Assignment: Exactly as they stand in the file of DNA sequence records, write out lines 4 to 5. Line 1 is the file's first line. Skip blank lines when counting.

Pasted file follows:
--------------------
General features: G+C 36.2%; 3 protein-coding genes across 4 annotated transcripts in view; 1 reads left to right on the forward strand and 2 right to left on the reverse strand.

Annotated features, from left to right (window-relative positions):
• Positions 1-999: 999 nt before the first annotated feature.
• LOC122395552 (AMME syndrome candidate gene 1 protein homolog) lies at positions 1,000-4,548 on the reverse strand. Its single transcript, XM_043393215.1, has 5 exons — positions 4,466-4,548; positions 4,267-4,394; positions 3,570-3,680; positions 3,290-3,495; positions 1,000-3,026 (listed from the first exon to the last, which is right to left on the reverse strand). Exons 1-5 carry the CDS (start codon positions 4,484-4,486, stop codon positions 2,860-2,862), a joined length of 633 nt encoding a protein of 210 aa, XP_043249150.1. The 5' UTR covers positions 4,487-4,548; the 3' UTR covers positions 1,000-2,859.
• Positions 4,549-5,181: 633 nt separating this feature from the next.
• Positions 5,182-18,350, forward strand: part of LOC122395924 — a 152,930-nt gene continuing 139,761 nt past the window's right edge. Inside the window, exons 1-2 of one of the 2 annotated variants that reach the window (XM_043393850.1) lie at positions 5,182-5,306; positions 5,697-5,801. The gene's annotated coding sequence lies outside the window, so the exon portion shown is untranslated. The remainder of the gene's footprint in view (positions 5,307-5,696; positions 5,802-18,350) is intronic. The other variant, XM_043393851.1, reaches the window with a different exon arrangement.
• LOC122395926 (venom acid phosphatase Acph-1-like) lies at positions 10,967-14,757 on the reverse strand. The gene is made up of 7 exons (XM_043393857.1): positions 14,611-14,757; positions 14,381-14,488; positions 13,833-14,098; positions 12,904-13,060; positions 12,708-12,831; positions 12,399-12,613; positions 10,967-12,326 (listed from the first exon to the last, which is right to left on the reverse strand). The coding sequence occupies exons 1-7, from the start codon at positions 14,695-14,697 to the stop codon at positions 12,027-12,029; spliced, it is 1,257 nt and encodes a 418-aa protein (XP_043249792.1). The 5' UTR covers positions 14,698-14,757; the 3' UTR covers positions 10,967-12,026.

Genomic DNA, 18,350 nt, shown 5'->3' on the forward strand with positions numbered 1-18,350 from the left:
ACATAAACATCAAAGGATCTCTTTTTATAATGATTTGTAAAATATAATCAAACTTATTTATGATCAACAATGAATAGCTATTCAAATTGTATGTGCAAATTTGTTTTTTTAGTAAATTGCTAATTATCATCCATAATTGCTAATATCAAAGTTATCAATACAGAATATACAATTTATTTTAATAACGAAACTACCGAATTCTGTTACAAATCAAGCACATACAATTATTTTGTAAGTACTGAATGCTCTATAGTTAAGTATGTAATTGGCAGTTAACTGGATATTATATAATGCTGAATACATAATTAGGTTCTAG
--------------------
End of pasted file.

• LOC122395552 (AMME syndrome candidate gene 1 protein homolog) lies at positions 1,000-4,548 on the reverse strand. Its single transcript, XM_043393215.1, has 5 exons — positions 4,466-4,548; positions 4,267-4,394; positions 3,570-3,680; positions 3,290-3,495; positions 1,000-3,026 (listed from the first exon to the last, which is right to left on the reverse strand). Exons 1-5 carry the CDS (start codon positions 4,484-4,486, stop codon positions 2,860-2,862), a joined length of 633 nt encoding a protein of 210 aa, XP_043249150.1. The 5' UTR covers positions 4,487-4,548; the 3' UTR covers positions 1,000-2,859.
• Positions 4,549-5,181: 633 nt separating this feature from the next.